At this stage, your hand may be starting to hurt from writing integrals and wavefunctions. This is the motivation for Dirac bra-ket notation. A rather thorough explanation of this notation is available in my pdf notes, so I am only presenting the elements here. The basic idea is that a wavefunction is written as a *ket*,
$$
| \Psi \rangle = \Psi(x)
$$
and its complex conjugate as a *bra*,
$$
\langle \Phi | = \left(\Phi(x)\right)^*
$$
The overlap between two wavefunctions, which as we shall see is very important when expanding a wavefunction as a linear combination of basis functions, is therefore:
$$
\langle \Phi | \Psi \rangle = \int \left(\Phi(x)\right)^* \Psi(x) dx
$$
Because a Hermitian operator could act either forward (towards the ket)
$$
\langle \Phi |\hat{Q} \Psi \rangle = \int \left(\Phi(x)\right)^* \hat{Q} \Psi(x) dx
$$
or backwards (towards the bra)
$$
\langle\hat{Q} \Phi | \Psi \rangle = \int \left(\hat{Q} \Phi(x)\right)^* \Psi(x) dx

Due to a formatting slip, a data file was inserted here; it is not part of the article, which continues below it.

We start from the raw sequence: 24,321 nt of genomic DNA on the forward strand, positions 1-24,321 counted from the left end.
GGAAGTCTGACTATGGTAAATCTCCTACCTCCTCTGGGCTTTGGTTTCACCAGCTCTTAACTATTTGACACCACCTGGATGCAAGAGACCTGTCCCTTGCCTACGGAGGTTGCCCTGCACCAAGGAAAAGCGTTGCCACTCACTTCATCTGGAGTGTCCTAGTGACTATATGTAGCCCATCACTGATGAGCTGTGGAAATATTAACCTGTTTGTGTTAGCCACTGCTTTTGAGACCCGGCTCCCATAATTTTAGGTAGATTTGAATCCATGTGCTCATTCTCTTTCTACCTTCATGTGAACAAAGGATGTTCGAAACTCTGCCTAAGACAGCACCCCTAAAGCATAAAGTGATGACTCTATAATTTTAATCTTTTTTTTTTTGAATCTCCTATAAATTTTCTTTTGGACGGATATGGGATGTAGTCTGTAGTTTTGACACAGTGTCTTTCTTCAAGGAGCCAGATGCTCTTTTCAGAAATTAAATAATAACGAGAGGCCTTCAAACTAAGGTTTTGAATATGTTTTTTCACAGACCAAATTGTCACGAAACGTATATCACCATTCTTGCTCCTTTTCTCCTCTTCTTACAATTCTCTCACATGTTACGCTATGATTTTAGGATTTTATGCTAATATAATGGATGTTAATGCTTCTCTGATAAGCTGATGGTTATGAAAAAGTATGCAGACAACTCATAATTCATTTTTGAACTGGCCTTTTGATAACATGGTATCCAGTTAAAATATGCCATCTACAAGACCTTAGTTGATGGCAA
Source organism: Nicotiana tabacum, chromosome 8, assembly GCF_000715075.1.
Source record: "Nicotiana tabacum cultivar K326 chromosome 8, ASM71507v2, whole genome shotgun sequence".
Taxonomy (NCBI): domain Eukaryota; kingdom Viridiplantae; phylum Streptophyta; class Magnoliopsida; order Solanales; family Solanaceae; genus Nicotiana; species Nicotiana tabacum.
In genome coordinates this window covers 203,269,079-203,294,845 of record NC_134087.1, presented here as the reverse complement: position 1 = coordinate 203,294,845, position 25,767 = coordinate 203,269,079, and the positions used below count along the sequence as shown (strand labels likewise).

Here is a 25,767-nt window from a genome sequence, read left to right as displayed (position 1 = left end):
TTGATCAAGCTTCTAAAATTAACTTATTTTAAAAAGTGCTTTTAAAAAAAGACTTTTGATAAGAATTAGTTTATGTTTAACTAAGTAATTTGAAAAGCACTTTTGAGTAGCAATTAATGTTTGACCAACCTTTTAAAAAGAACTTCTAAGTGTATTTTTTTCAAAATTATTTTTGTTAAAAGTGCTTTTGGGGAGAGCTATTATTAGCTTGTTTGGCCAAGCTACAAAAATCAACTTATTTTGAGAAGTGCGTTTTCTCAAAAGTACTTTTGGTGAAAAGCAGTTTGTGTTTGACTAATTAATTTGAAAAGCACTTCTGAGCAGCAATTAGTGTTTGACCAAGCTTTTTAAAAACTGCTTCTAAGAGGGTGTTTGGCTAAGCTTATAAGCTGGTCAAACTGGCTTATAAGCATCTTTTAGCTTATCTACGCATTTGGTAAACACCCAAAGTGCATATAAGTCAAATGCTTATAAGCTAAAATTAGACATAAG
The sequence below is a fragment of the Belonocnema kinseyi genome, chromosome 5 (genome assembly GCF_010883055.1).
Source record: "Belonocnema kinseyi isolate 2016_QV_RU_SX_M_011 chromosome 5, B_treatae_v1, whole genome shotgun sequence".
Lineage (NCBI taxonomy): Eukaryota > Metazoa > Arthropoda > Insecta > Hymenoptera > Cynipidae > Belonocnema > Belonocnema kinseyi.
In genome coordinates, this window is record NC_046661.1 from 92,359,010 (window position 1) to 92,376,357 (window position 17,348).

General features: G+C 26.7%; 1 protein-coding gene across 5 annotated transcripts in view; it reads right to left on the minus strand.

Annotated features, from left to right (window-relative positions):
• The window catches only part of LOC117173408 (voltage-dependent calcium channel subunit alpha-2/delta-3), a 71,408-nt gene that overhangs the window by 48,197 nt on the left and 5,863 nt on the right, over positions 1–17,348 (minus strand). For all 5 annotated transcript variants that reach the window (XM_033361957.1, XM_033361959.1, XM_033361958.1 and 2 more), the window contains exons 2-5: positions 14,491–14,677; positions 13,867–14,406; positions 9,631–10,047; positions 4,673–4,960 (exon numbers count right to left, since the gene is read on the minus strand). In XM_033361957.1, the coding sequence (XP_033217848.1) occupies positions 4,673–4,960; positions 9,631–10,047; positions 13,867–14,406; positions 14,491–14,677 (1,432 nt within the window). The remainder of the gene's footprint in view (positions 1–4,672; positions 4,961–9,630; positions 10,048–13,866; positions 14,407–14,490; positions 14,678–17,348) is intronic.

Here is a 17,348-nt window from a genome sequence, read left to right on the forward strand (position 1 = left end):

$$
we often use a notation that makes it clear that the operator can act in either direction,
$$
\langle \Phi | \hat{Q} |\Psi \rangle = \int \left(\Phi(x)\right)^* \hat{Q} \Psi(x) dx
$$

A set of functions, $\{\phi_k(x) \}$ is said to be a complete basis set if any wavefunction can be written exactly as a linear combination of these basis functions, $$ \Psi(x) = \sum_{k=0}^{\infty} c_k \phi_k(x) $$ It is convenient and it is always possible, but it is not required, to choose the basis functions so that they are orthonormal, $$ \int \left(\phi_j(x) \right)^* \phi_k(x) dx = \delta_{jk} $$ where we have used the Kronecker-delta notation we introduced above.

In bra-ket notation, the preceding equations are, respectively, $$ |{\Psi}\rangle = \sum_{k=0}^{\infty} c_k |\phi_k\rangle $$ and $$ \langle \phi_j | \phi_k \rangle = \delta_{jk} $$

To obtain an equation for the expansion coefficient, multiply both sides of the first equation by $(\phi_j(x))^*$ and integrate over $x$. This gives:
$$
\int \left( \phi_j(x) \right)^* \Psi(x) dx = \int \left( \phi_j(x) \right)^*
\sum_{k=0}^{\infty} c_k \phi_k(x) dx
$$